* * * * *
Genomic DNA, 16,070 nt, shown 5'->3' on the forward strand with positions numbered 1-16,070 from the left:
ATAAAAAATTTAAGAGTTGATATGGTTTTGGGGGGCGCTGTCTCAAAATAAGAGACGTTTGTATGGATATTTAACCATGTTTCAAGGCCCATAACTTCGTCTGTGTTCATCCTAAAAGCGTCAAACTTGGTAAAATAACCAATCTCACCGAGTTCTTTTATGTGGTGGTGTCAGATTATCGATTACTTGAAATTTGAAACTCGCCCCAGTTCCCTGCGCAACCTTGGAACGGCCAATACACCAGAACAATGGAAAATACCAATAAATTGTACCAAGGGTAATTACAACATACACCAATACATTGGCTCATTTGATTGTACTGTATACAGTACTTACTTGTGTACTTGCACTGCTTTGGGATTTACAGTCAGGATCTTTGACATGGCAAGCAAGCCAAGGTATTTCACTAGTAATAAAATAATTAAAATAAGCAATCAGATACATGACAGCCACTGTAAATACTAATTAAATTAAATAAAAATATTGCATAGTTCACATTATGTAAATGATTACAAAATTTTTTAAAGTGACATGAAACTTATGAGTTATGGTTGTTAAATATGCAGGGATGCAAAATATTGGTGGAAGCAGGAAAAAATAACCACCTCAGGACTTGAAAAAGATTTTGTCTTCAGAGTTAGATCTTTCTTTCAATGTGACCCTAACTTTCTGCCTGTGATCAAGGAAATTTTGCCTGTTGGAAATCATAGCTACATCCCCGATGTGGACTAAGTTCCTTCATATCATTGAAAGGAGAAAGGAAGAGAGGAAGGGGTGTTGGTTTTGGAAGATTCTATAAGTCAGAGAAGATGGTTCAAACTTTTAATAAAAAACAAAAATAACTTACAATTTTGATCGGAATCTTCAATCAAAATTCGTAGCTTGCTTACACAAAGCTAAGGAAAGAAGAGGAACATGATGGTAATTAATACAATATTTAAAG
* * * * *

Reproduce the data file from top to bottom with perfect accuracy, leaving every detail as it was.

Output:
Genomic DNA, 16,070 nt, shown 5'->3' on the forward strand with positions numbered 1-16,070 from the left:
ATAAAAAATTTAAGAGTTGATATGGTTTTGGGGGGCGCTGTCTCAAAATAAGAGACGTTTGTATGGATATTTAACCATGTTTCAAGGCCCATAACTTCGTCTGTGTTCATCCTAAAAGCGTCAAACTTGGTAAAATAACCAATCTCACCGAGTTCTTTTATGTGGTGGTGTCAGATTATCGATTACTTGAAATTTGAAACTCGCCCCAGTTCCCTGCGCAACCTTGGAACGGCCAATACACCAGAACAATGGAAAATACCAATAAATTGTACCAAGGGTAATTACAACATACACCAATACATTGGCTCATTTGATTGTACTGTATACAGTACTTACTTGTGTACTTGCACTGCTTTGGGATTTACAGTCAGGATCTTTGACATGGCAAGCAAGCCAAGGTATTTCACTAGTAATAAAATAATTAAAATAAGCAATCAGATACATGACAGCCACTGTAAATACTAATTAAATTAAATAAAAATATTGCATAGTTCACATTATGTAAATGATTACAAAATTTTTTAAAGTGACATGAAACTTATGAGTTATGGTTGTTAAATATGCAGGGATGCAAAATATTGGTGGAAGCAGGAAAAAATAACCACCTCAGGACTTGAAAAAGATTTTGTCTTCAGAGTTAGATCTTTCTTTCAATGTGACCCTAACTTTCTGCCTGTGATCAAGGAAATTTTGCCTGTTGGAAATCATAGCTACATCCCCGATGTGGACTAAGTTCCTTCATATCATTGAAAGGAGAAAGGAAGAGAGGAAGGGGTGTTGGTTTTGGAAGATTCTATAAGTCAGAGAAGATGGTTCAAACTTTTAATAAAAAACAAAAATAACTTACAATTTTGATCGGAATCTTCAATCAAAATTCGTAGCTTGCTTACACAAAGCTAAGGAAAGAAGAGGAACATGATGGTAATTAATACAATATTTAAAG